• by cswingle ( 24562 ) on Wednesday January 25, 2006 @11:37AM (#14558673) Homepage
      > .. aside from the whole dual booting fad, why would someone go pay good money for a mac, only to install RadHat?

      For my part, it's because Apple produces excellent hardware, but their operating system isn't configurable enough. Most obvious example of this: focus behavior. Second most obvious example: vi /etc/passwd. OS X is better than Windows, in my opinion, and it's nice to have a Unix back end and a terminal window that's actually functional, but NetInfo and Aqua aren't innovative, they're restrictive.
    • by ChibiOne ( 716763 ) on Wednesday January 25, 2006 @11:37AM (#14558674)
      I work as an Oracle technology consultant. The servers I deal with are all Linux distros.

      My notebook is an Apple iBook. Most of the time, the apps are more than enough to get my work done. Not to mention the stability I get from OS X Tiger.

      However, sometimes I wish I could install RedHat on my iBook, so I can test Oracle server products. As most of my work is done from afar, ssh'ing to the servers, it would be nice to be able to have a test environment before commiting any changes to current production servers' configuration.

      Why not use a typical Intel book for that? Because I just love the Tiger experience: great GUI, a cool Unix terminal at my disposal, and a set of multimedia tools that do what I want to do with my "digital life stuff" (iLife, Final Cut).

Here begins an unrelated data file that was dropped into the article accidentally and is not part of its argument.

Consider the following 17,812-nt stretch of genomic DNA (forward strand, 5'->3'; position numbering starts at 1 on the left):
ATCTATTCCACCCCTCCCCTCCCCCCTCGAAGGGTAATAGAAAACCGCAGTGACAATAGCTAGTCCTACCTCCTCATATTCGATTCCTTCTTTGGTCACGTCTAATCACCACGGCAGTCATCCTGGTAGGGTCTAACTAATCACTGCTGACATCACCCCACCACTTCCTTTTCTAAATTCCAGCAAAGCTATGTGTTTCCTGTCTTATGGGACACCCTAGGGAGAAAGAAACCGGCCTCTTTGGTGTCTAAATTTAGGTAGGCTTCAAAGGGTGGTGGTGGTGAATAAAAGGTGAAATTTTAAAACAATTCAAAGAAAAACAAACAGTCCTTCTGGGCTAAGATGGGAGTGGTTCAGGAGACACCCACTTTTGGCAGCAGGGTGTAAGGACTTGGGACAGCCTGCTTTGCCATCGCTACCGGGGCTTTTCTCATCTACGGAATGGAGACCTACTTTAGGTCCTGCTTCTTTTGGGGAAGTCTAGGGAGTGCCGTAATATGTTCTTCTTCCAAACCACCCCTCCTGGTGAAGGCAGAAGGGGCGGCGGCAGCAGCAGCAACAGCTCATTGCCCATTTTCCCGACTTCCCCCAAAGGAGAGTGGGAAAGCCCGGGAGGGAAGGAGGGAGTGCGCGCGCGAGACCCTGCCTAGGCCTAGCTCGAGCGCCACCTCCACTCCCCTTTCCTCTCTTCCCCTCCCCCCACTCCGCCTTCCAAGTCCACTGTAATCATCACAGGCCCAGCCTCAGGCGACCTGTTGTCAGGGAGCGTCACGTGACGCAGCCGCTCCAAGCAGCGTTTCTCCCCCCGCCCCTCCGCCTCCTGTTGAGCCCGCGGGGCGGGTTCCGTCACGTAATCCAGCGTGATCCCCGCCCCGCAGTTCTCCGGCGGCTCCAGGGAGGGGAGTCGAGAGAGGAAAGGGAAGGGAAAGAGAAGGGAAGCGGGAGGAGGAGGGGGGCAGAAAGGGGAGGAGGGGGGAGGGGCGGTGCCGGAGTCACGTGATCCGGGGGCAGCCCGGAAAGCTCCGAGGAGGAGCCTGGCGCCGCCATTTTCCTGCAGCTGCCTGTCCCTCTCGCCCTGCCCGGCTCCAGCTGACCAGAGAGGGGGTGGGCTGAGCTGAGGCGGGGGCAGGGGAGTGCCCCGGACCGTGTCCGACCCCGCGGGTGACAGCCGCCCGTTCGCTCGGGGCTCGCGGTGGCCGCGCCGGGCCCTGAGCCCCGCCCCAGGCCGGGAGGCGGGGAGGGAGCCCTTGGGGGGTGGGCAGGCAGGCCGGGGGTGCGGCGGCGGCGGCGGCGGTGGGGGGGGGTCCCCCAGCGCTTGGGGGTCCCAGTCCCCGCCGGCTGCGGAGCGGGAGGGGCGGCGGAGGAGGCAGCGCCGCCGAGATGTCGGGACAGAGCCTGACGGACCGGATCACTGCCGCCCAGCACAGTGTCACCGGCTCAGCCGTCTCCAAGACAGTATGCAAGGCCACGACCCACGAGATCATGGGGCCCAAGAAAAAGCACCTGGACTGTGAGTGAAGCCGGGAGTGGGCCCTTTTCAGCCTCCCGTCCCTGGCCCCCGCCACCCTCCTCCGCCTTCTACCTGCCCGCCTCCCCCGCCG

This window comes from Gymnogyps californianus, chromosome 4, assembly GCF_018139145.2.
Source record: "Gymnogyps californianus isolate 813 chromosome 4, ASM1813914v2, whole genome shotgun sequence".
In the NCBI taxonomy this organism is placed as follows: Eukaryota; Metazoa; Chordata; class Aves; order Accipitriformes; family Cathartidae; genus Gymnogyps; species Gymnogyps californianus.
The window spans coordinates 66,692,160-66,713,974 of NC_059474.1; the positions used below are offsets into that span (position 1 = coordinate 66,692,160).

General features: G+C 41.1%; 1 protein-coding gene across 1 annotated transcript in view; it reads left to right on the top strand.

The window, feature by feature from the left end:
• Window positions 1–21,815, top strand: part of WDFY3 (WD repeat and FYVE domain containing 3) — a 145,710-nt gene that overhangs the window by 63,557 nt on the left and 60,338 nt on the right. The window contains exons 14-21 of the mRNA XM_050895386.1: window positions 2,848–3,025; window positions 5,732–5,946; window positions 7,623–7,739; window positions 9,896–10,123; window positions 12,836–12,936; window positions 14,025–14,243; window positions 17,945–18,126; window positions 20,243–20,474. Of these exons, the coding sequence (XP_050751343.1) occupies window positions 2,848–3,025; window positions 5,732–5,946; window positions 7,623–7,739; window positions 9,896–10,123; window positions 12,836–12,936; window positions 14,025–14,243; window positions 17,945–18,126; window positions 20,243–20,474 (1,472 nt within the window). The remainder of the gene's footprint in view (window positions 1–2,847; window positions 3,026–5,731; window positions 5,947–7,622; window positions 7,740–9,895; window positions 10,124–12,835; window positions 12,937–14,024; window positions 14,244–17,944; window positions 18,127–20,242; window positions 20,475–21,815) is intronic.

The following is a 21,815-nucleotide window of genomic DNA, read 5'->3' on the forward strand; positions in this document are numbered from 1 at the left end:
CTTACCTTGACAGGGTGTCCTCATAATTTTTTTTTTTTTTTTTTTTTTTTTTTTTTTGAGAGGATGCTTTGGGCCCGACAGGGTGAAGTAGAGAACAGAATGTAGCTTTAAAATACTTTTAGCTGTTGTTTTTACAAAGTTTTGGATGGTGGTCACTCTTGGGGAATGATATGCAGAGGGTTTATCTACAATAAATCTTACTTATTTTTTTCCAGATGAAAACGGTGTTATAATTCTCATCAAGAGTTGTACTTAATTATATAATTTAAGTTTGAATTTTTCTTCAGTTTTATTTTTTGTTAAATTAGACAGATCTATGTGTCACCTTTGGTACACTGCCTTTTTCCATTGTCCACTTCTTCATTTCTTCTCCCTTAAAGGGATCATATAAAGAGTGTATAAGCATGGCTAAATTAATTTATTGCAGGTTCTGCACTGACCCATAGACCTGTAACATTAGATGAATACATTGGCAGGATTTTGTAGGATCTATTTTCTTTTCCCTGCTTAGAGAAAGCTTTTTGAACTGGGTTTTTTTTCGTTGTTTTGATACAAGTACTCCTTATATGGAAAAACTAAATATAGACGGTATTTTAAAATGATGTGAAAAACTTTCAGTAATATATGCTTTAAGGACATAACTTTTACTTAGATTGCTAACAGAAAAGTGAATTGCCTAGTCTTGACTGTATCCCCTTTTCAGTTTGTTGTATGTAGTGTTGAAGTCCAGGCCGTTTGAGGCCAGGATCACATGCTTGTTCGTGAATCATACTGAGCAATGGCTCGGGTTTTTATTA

It's cool that a lot of people work with open source software exclusively, and get to use their Linux distro of choice. But for those of us who need to use a particular distro AND also don't want to give up Tiger, the new Apple Intel machines are something to look forward to.

      • sometimes I wish I could install RedHat on my iBook, so I can test Oracle server products

        That's a really really good point. I do a lot of Oracle work and Linux gives me the closest to a portable server env that I can get. The idea of an Intel Mac revived my interest in Macs, particularly since the Crossover team is working on porting WINE to it, but I didn't stop to consider the other big closed source vendor I need to have, Oracle. I wonder if the Oracle X86 Linux binaries can be made to run on the Inte
      • Why can't you install RedHat on your iBook? The synopsis states that RedHats focus on getting on the Intel Mac machines is because they already support PowerPC.
    • by meringuoid ( 568297 ) on Wednesday January 25, 2006 @11:57AM (#14558936)
      why would someone go pay good money for a mac, only to install RadHat?

      You're new here, aren't you?